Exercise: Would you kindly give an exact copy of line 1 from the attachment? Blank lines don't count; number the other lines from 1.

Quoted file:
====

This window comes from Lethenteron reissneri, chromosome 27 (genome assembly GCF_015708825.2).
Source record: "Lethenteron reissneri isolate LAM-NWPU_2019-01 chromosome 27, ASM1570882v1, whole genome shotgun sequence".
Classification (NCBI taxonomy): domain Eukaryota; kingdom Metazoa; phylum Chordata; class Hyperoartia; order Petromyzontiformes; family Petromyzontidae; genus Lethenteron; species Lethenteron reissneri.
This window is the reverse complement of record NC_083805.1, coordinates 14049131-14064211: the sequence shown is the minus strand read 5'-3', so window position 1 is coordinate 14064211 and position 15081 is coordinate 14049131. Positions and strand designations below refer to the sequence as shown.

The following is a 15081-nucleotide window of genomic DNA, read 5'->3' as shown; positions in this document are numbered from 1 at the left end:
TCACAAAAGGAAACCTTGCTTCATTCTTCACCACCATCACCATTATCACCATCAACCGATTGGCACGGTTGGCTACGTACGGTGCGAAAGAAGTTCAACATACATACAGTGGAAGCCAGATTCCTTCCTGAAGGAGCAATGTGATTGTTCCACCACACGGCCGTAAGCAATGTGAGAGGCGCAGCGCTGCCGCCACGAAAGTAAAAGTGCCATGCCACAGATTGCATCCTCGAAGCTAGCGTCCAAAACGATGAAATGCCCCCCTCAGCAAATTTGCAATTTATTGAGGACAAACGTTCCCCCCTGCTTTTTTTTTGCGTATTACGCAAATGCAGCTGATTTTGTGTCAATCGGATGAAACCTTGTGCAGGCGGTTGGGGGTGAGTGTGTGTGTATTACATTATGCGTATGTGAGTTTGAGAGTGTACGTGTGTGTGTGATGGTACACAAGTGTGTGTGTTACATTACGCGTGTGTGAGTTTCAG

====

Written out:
This window comes from Lethenteron reissneri, chromosome 27 (genome assembly GCF_015708825.2).